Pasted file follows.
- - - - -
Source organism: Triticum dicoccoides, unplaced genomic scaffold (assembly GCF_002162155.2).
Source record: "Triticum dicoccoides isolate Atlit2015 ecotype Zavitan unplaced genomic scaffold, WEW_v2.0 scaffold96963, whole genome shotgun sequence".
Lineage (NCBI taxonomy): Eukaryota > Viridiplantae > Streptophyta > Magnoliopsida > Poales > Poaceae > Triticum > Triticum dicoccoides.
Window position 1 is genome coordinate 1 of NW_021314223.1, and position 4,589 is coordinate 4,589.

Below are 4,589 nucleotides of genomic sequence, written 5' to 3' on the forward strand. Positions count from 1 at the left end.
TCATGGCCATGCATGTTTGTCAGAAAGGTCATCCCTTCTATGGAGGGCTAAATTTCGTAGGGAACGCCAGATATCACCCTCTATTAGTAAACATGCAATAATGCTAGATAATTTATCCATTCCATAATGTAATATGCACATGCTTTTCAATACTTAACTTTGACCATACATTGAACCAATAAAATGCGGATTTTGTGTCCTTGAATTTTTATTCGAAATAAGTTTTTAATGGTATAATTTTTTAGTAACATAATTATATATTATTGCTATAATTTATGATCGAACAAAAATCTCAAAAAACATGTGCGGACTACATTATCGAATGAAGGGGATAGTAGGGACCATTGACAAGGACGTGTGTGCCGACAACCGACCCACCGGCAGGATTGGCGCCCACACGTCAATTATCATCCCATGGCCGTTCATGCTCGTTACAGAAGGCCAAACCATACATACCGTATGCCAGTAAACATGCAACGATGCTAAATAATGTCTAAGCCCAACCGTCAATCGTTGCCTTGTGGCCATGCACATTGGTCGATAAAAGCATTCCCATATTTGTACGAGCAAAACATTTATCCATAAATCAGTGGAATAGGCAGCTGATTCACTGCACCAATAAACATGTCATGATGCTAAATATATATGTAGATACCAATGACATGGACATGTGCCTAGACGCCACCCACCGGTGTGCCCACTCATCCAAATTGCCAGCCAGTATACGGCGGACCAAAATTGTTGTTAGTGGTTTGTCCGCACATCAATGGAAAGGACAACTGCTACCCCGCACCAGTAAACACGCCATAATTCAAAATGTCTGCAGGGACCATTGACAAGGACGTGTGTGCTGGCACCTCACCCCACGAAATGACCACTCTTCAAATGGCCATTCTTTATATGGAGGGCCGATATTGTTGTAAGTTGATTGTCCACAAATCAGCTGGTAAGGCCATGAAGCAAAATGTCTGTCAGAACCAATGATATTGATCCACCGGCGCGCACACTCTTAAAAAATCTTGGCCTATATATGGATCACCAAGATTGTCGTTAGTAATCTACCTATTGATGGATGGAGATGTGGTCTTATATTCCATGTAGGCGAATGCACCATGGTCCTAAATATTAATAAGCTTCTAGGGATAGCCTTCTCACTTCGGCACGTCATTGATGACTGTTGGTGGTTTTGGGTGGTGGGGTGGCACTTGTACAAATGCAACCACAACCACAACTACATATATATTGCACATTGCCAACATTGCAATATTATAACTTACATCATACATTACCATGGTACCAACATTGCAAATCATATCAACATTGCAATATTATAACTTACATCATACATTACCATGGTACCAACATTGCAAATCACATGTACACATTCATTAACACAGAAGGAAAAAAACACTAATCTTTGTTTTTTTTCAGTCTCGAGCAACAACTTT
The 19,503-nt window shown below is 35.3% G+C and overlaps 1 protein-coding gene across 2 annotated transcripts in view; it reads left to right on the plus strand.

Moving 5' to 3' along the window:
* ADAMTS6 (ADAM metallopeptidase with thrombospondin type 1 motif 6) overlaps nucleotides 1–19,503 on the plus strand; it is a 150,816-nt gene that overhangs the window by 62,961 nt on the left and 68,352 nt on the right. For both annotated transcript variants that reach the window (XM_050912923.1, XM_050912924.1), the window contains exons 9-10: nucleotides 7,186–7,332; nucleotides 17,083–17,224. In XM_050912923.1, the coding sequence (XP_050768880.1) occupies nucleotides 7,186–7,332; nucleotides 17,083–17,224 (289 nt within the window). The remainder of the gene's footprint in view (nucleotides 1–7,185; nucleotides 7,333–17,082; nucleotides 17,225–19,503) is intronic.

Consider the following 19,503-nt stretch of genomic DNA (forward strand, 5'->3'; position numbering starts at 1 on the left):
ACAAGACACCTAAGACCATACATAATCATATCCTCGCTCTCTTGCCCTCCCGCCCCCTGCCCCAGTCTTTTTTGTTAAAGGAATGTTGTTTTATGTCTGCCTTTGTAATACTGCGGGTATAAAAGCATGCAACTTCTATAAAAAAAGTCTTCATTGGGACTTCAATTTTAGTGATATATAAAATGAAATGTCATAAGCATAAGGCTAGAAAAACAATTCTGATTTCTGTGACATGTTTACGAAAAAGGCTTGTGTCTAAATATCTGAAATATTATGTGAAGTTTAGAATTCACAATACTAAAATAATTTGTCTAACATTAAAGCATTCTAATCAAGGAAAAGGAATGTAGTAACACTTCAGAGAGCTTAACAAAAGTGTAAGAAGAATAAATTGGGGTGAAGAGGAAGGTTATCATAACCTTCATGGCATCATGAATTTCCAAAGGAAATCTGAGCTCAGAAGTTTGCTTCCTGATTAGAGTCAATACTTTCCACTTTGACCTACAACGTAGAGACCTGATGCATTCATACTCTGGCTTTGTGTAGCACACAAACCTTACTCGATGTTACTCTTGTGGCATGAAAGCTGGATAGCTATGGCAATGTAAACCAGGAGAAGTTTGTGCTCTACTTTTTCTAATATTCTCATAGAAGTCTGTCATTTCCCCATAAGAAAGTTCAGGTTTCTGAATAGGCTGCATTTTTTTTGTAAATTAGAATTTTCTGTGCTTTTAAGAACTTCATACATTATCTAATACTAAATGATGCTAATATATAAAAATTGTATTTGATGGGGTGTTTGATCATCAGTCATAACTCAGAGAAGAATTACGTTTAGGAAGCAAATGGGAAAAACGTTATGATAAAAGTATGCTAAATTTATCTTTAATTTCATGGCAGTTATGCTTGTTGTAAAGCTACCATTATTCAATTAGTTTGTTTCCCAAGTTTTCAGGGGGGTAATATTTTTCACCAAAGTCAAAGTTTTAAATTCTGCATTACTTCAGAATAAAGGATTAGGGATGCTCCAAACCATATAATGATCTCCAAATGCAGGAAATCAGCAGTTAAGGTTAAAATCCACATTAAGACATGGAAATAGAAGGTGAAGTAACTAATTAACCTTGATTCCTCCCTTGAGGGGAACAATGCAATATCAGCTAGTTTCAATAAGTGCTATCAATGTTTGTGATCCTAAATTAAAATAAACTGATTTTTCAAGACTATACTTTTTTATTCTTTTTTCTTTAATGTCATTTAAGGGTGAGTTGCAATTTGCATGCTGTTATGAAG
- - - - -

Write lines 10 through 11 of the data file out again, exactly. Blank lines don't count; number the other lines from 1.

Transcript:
Consider the following 19,503-nt stretch of genomic DNA (forward strand, 5'->3'; position numbering starts at 1 on the left):
ACAAGACACCTAAGACCATACATAATCATATCCTCGCTCTCTTGCCCTCCCGCCCCCTGCCCCAGTCTTTTTTGTTAAAGGAATGTTGTTTTATGTCTGCCTTTGTAATACTGCGGGTATAAAAGCATGCAACTTCTATAAAAAAAGTCTTCATTGGGACTTCAATTTTAGTGATATATAAAATGAAATGTCATAAGCATAAGGCTAGAAAAACAATTCTGATTTCTGTGACATGTTTACGAAAAAGGCTTGTGTCTAAATATCTGAAATATTATGTGAAGTTTAGAATTCACAATACTAAAATAATTTGTCTAACATTAAAGCATTCTAATCAAGGAAAAGGAATGTAGTAACACTTCAGAGAGCTTAACAAAAGTGTAAGAAGAATAAATTGGGGTGAAGAGGAAGGTTATCATAACCTTCATGGCATCATGAATTTCCAAAGGAAATCTGAGCTCAGAAGTTTGCTTCCTGATTAGAGTCAATACTTTCCACTTTGACCTACAACGTAGAGACCTGATGCATTCATACTCTGGCTTTGTGTAGCACACAAACCTTACTCGATGTTACTCTTGTGGCATGAAAGCTGGATAGCTATGGCAATGTAAACCAGGAGAAGTTTGTGCTCTACTTTTTCTAATATTCTCATAGAAGTCTGTCATTTCCCCATAAGAAAGTTCAGGTTTCTGAATAGGCTGCATTTTTTTTGTAAATTAGAATTTTCTGTGCTTTTAAGAACTTCATACATTATCTAATACTAAATGATGCTAATATATAAAAATTGTATTTGATGGGGTGTTTGATCATCAGTCATAACTCAGAGAAGAATTACGTTTAGGAAGCAAATGGGAAAAACGTTATGATAAAAGTATGCTAAATTTATCTTTAATTTCATGGCAGTTATGCTTGTTGTAAAGCTACCATTATTCAATTAGTTTGTTTCCCAAGTTTTCAGGGGGGTAATATTTTTCACCAAAGTCAAAGTTTTAAATTCTGCATTACTTCAGAATAAAGGATTAGGGATGCTCCAAACCATATAATGATCTCCAAATGCAGGAAATCAGCAGTTAAGGTTAAAATCCACATTAAGACATGGAAATAGAAGGTGAAGTAACTAATTAACCTTGATTCCTCCCTTGAGGGGAACAATGCAATATCAGCTAGTTTCAATAAGTGCTATCAATGTTTGTGATCCTAAATTAAAATAAACTGATTTTTCAAGACTATACTTTTTTATTCTTTTTTCTTTAATGTCATTTAAGGGTGAGTTGCAATTTGCATGCTGTTATGAAG